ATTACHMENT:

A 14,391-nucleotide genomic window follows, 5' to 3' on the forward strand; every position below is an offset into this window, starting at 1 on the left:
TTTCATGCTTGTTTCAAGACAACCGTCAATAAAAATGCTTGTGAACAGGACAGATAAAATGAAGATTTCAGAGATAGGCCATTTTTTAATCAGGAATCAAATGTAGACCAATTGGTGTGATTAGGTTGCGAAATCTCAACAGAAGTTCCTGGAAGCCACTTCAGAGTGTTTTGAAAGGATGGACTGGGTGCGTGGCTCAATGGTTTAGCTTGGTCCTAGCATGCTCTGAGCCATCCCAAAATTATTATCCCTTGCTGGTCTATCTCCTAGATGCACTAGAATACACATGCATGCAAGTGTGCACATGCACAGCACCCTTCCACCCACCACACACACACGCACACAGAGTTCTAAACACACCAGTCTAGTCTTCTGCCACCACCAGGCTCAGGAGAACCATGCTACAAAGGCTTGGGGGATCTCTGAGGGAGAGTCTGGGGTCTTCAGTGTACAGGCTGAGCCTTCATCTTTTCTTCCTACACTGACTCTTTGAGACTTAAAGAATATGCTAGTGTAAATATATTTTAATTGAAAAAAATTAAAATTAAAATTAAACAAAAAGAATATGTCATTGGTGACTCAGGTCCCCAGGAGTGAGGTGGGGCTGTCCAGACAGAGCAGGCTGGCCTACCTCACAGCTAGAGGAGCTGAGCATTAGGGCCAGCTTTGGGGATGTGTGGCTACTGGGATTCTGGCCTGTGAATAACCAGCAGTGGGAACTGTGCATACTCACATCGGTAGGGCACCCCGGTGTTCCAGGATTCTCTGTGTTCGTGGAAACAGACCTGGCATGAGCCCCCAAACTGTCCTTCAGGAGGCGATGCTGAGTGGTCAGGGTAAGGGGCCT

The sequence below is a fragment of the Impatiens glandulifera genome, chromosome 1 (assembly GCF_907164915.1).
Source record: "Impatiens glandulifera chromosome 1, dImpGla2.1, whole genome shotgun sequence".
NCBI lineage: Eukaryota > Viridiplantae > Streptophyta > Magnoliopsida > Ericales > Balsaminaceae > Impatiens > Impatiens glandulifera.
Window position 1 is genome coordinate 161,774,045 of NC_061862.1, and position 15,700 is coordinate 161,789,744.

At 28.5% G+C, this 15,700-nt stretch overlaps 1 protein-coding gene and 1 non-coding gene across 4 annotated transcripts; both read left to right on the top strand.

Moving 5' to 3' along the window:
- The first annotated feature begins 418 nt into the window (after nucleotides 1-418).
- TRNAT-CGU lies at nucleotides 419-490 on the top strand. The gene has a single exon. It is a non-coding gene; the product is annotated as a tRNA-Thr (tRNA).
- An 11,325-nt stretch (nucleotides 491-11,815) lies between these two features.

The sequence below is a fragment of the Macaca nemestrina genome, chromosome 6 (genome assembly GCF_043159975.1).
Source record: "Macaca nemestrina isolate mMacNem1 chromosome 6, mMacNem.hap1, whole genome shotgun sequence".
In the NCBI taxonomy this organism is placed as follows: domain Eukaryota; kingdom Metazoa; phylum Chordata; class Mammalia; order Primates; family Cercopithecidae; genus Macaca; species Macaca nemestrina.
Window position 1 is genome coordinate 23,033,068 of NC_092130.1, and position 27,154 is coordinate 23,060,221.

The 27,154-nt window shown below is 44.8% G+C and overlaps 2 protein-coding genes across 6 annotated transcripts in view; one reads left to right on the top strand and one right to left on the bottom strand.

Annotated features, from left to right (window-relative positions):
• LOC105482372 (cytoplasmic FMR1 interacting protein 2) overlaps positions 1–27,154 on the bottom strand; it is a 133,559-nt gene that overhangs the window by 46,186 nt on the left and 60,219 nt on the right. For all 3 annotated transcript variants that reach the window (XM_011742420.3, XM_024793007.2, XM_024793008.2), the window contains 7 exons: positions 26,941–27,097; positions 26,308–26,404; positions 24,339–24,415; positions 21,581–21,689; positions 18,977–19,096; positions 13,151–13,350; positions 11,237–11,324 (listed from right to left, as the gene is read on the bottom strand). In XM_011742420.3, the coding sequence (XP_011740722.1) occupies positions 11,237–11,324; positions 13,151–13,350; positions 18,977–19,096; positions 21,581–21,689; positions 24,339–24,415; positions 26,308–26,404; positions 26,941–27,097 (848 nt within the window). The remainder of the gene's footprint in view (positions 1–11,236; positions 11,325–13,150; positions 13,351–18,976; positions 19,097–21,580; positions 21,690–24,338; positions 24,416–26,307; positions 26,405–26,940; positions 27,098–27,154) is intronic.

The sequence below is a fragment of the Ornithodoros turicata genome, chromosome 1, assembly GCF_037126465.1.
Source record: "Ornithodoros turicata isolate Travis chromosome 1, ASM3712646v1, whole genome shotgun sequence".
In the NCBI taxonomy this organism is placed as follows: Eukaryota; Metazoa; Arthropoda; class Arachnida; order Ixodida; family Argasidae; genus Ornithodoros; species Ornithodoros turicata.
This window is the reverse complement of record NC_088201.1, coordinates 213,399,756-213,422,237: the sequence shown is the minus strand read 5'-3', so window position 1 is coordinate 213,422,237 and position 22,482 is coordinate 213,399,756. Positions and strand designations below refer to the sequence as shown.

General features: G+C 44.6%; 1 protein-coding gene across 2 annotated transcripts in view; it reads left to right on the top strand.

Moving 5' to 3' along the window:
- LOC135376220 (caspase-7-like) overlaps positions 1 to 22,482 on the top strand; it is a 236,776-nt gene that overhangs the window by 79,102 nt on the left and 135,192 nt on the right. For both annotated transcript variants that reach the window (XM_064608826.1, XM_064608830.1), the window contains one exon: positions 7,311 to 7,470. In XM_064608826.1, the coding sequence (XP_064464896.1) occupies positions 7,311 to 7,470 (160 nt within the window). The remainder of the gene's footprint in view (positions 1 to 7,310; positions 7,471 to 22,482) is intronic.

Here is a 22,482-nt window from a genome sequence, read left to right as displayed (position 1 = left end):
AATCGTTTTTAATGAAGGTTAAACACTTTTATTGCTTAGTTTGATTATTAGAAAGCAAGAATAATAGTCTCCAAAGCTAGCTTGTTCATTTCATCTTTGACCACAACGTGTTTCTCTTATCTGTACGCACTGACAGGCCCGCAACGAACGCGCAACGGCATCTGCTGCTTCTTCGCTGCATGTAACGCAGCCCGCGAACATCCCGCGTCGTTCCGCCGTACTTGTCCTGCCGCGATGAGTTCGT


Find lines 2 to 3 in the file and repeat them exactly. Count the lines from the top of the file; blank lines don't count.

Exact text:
TTTCATGCTTGTTTCAAGACAACCGTCAATAAAAATGCTTGTGAACAGGACAGATAAAATGAAGATTTCAGAGATAGGCCATTTTTTAATCAGGAATCAAATGTAGACCAATTGGTGTGATTAGGTTGCGAAATCTCAACAGAAGTTCCTGGAAGCCACTTCAGAGTGTTTTGAAAGGATGGACTGGGTGCGTGGCTCAATGGTTTAGCTTGGTCCTAGCATGCTCTGAGCCATCCCAAAATTATTATCCCTTGCTGGTCTATCTCCTAGATGCACTAGAATACACATGCATGCAAGTGTGCACATGCACAGCACCCTTCCACCCACCACACACACACGCACACAGAGTTCTAAACACACCAGTCTAGTCTTCTGCCACCACCAGGCTCAGGAGAACCATGCTACAAAGGCTTGGGGGATCTCTGAGGGAGAGTCTGGGGTCTTCAGTGTACAGGCTGAGCCTTCATCTTTTCTTCCTACACTGACTCTTTGAGACTTAAAGAATATGCTAGTGTAAATATATTTTAATTGAAAAAAATTAAAATTAAAATTAAACAAAAAGAATATGTCATTGGTGACTCAGGTCCCCAGGAGTGAGGTGGGGCTGTCCAGACAGAGCAGGCTGGCCTACCTCACAGCTAGAGGAGCTGAGCATTAGGGCCAGCTTTGGGGATGTGTGGCTACTGGGATTCTGGCCTGTGAATAACCAGCAGTGGGAACTGTGCATACTCACATCGGTAGGGCACCCCGGTGTTCCAGGATTCTCTGTGTTCGTGGAAACAGACCTGGCATGAGCCCCCAAACTGTCCTTCAGGAGGCGATGCTGAGTGGTCAGGGTAAGGGGCCT

The sequence below is a fragment of the Impatiens glandulifera genome, chromosome 1 (assembly GCF_907164915.1).